PRIVATE nursery providers in the Borders fear their viability is being threatened by increased business rates.

And they are backing a national campaign to have these rates either frozen at 2016 levels or abolished altogether.

Fifteen of the 20 private nurseries and childcare centres which receive non-domestic rates bills from Scottish Borders Council saw their rateable values (RVs) increase on April 1 this year.

The average RV hike as a result of the revaluation has been 20 per cent, with one facing a 44 per cent rise. The data is included in a council submission sent last week to the Scottish Parliament’s petitions committee.

The cross-party group of MSPs is considering a petition from Stephanie Dodds, owner of the Peartree Nursery in Haddington, East Lothian, who is regional network chair of the National Day Nurseries Association (NDNA).

Mrs Dodds wants the Scottish Parliament to “urge the Scottish Government to abolish or freeze business rates for nurseries”.

She adds: “High quality childcare makes a significant impact in narrowing gaps for the most disadvantaged children and giving all children the best start in life. Childcare provision is also an essential ingredient for economic growth, supporting parents to work and take up training. A key issue for nurseries, like all small businesses, is balancing our books…while remaining sustainable and keeping fees affordable for parents.”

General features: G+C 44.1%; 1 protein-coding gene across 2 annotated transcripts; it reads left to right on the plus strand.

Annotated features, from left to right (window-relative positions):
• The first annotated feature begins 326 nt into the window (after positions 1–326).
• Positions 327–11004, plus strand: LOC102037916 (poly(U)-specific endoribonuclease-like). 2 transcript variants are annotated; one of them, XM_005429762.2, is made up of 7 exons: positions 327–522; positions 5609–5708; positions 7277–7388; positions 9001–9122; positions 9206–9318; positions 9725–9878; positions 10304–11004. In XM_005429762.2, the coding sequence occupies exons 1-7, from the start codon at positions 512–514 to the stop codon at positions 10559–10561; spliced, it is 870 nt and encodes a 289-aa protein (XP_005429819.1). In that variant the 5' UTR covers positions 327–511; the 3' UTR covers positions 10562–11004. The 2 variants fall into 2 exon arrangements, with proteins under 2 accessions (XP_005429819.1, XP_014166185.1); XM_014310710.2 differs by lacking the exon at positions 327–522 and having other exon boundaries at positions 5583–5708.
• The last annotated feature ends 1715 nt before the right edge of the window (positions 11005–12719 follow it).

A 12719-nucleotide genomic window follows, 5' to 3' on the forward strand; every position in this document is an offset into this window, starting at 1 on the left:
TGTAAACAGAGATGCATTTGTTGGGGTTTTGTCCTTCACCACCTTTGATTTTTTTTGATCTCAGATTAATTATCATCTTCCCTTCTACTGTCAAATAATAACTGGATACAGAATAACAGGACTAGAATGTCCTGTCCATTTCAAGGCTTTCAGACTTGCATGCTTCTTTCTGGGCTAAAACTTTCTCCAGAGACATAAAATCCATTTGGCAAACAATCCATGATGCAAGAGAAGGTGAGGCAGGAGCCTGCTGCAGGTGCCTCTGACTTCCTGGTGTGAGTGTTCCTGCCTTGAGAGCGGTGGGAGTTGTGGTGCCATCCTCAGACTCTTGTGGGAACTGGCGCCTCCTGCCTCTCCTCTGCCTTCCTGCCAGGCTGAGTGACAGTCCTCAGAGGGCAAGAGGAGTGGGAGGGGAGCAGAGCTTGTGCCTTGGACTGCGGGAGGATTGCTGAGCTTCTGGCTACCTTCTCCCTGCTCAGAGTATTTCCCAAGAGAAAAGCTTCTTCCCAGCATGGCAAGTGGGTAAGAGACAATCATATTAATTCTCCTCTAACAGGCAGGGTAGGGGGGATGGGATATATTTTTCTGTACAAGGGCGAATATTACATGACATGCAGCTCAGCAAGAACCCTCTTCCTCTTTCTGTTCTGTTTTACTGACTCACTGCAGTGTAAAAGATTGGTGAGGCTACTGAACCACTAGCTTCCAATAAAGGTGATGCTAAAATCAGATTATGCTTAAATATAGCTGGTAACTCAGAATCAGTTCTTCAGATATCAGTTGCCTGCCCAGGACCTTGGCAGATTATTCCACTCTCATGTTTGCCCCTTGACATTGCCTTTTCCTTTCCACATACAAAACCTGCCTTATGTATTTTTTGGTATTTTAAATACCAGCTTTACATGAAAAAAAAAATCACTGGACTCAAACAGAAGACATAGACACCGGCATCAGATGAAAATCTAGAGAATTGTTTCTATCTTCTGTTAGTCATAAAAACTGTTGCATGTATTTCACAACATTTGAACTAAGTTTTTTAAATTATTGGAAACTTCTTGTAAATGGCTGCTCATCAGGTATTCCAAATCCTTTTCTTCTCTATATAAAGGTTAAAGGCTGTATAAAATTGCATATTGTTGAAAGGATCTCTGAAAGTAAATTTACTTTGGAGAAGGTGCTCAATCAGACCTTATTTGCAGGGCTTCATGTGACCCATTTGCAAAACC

Mrs Dodds highlights the Scottish Government’s commitment to double the annual hours of early years provision – from 800 to 1,140 – in 2020, adding: “So we are really disappointed the private sector nurseries have been hit with substantial increases in rates when we have been fighting alongside the NDNA to have rates for nurseries abolished – not substantially increased.”

In its submission to the committee, SBC says there are “no current pressures” on nursery places in the Borders, but acknowledges: “Private nursery providers have raised concerns regarding increases [in business rates] and this may impact on the future viability of these providers.”

The council said these concerns were in the context of other cost pressures faced by providers, including paying the living wage, currently £8.45 per hour, and meeting new requirements around pensions.

And it admits that if two large local providers felt their businesses were not profitable “then there would be pressure on nursery places locally”.

The council said that while most Borders nurseries are still eligible for small business rates relief, seven have seen “an increase in their liability” as a result of the revaluation with one business facing a net annual liability increase of £3,312.

In a statement to the committee, the Newtown-based Scottish Borders Assessor, which sets RVs in the region, states: “Ultimately, the RVs of day nurseries in the Borders are aligned to similar properties that are let. For example, a nursery may occupy an industrial type building or a property with the characteristics of an office or shop.

“Therefore, the RV is based on levels of rental value prevailing in the locality for that type of property.”

Any business wishing to challenge its new RV can lodge an appeal with the Assessor by September 30.